What is psychosis?
Psychosis is not a condition itself but a sign of certain types of mental illnesses or, in some cases, a physical illness. Psychosis, or psychotic episodes, can be a one-time occurrence, or someone may experience several depending on the cause. According to the National Alliance on Mental Illness (NAMI), about three in every 100 people in the United States experience at least one episode of psychosis during their lifetime.
A psychotic episode occurs when someone loses touch with or breaks from reality, either by believing things that are not true (delusion) or experiencing sensations that are not real (hallucinations). These can affect any sense, but when they are audio (heard), they can be perceived as hearing voices.
Anyone can have a psychotic episode, but some people are more likely than others to experience at least one. Risk factors, such as family history, increase that risk. First episodes of psychosis happen most often among people in their late teens or early 20s.
Someone who has a psychotic episode should be evaluated by a healthcare professional as soon as possible in order to learn why the psychosis occurred. Not investigating the cause could result in more episodes and worsening of the illness that caused it, and, depending on the illness, could become life-threatening.
Seek immediate care (call 911) if someone having a psychotic episode is at risk of self-harm or harming others, or if the psychosis is accompanied by symptoms including sudden muscle weakness, difficulty breathing, changes in vision, chest pain, or loss of consciousness.
What are the symptoms of psychosis?
Unlike the pain from a broken bone or a fever from an infection, there are symptoms that can occur before a psychotic episode. It is rare that a first episode appears without any early warning signs. Anyone can experience any of these signs alone, but if they occur in combination with others, it could be an early warning of psychosis.
The most common early warning signs of a psychotic episode include:
- Appearing to have no feelings or emotions at all
- Avoiding being with other people, withdrawing
- Being suspicious of others
- Difficulty communicating
- Difficulty keeping on track, concentrating
- Difficulty separating fantasy from reality
- Forgetting to perform personal hygiene, wearing dirty clothes, not cleaning the home
- Loss of desire to spend time doing activities previously enjoyed
- Strong outbursts of emotion
- Sudden or unexpected drop in performance in school or at work
Symptoms that occur during psychosis
When someone is having a psychotic episode, the two primary symptoms are:
- Hallucinations. Hallucinations are experiences perceived by someone but not by others, such as hearing voices (auditory), seeing things (visual), feeling something on the skin (tactile), smelling an odor (olfactory), or tasting something (gustatory).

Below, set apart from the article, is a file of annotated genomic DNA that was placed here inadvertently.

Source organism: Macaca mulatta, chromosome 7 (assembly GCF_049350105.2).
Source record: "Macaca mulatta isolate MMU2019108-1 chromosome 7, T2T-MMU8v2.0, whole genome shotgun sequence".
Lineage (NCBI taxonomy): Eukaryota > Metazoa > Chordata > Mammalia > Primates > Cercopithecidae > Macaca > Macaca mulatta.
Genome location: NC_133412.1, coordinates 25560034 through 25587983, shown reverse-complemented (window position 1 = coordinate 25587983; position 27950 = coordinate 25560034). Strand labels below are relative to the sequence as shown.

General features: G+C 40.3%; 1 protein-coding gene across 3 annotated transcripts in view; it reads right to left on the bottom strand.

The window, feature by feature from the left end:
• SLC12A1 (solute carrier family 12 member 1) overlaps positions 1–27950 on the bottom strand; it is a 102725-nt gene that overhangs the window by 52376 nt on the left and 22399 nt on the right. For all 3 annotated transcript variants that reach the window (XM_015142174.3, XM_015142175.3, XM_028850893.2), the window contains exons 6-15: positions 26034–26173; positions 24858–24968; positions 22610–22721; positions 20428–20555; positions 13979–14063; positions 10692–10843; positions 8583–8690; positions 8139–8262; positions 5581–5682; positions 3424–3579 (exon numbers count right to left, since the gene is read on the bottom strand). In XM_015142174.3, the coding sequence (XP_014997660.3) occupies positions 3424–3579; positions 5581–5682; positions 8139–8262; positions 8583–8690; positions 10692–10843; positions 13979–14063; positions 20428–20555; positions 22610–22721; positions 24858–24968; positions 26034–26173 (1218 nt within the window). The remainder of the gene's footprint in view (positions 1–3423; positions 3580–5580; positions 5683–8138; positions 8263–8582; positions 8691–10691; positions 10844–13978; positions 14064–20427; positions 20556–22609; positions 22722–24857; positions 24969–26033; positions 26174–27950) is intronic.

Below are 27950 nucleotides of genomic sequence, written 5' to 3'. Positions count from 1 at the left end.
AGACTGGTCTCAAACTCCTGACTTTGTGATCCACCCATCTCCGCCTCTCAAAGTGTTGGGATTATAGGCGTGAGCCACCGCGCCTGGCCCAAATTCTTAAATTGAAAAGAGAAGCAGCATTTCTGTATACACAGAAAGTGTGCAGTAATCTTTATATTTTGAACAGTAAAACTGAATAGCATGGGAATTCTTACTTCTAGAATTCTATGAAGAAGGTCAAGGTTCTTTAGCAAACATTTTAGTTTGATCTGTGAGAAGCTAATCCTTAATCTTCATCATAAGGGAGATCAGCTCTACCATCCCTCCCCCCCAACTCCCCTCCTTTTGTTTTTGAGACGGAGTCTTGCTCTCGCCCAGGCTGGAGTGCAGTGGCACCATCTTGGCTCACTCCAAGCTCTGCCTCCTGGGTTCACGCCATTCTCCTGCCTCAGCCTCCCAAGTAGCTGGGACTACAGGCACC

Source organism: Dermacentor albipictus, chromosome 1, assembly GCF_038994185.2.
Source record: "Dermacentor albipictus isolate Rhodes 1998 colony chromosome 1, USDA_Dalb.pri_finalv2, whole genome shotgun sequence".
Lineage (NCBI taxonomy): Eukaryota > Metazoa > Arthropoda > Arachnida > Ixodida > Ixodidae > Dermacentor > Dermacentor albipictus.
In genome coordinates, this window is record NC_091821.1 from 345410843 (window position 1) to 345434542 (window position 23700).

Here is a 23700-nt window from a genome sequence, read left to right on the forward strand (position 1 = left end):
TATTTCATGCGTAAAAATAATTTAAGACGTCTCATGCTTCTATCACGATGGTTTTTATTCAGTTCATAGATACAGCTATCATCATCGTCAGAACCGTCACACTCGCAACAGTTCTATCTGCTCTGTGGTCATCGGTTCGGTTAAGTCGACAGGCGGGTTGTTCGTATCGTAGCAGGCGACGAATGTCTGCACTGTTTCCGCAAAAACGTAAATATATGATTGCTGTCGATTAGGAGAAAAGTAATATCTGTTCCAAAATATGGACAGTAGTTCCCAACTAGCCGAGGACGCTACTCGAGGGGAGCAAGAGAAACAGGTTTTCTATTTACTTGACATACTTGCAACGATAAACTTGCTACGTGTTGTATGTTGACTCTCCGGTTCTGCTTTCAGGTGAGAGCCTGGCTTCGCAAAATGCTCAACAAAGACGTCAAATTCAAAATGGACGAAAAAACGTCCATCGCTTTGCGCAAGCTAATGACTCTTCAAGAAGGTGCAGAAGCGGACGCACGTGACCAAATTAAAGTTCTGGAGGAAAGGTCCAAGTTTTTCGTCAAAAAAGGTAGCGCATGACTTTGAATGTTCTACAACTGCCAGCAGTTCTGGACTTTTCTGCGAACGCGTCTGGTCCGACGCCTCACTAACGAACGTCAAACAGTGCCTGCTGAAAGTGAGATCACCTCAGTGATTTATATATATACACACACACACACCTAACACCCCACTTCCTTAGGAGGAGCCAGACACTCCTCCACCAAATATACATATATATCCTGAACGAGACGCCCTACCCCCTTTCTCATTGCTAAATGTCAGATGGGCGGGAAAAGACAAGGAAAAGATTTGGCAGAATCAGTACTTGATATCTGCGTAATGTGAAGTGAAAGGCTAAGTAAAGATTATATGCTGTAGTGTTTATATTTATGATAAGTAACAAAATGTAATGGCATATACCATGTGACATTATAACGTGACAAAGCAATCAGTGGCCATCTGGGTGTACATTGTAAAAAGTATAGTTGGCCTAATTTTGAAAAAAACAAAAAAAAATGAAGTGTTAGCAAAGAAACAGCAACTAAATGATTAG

- Delusions. Delusions are false beliefs, when a person believes very strongly in something that is not observed by others. This can include paranoia, when people believe they are being watched or followed, but there is no evidence this is true.
If someone you know is showing possible signs of psychosis, it is important to seek medical help as soon as possible. Early recognition and diagnosis of the cause may help prevent worsening of the condition.
What causes psychosis?
Psychosis can be a symptom of a mental illness or the result of an underlying physical condition. It can be a one-time only event or it can be continuous, depending on the cause.
Mental illness causes of psychosis
Mental illnesses that can cause psychosis include:
- Delusional disorder
- Postpartum depression
- Severe anxiety
- Severe depression
Other causes of psychosis
Psychosis can have causes outside of mental illness, some of which may be temporary but can also become chronic.
Other causes of psychosis include:
- Alcohol abuse
- Brain tumor
- Drug abuse, including use of hallucinogens, narcotics, cocaine and methamphetamine
- Emotional trauma, such as after the death of a loved one or a natural disaster, that can result in a temporary diagnosis known as brief psychotic disorder
- Natural supplements, such as St. John’s Wort
- Neurological conditions, such as Parkinson’s disease
- Physical trauma, such as a blow to the head
- Poisoning, particularly through exposure to heavy metals
- Prescription medications, including opioids (narcotics), antihistamines, benzodiazepines, and thyroid medications
Stroke, which can result in brain damage
Talk to your doctor if you have concerns about any prescription medications you take and any associated risk of psychosis or other side effects.
What are the risk factors for psychosis?
Several factors could increase the risk of developing psychosis. Not all people with risk factors will have a psychotic episode.
Some risk factors for psychosis include:
- Age between 15 and 25 years
- Cannabis and other substance use
- Difficulty functioning at age-appropriate levels
- Difficulty with social relationships and in social situations
- Disruptive childhood
- Family history of psychosis
Reducing your risk of psychosis
You may be able to lower your risk of having a psychotic episode by seeking help if you recognize any of the risk factors or if you are experiencing the early warning signs.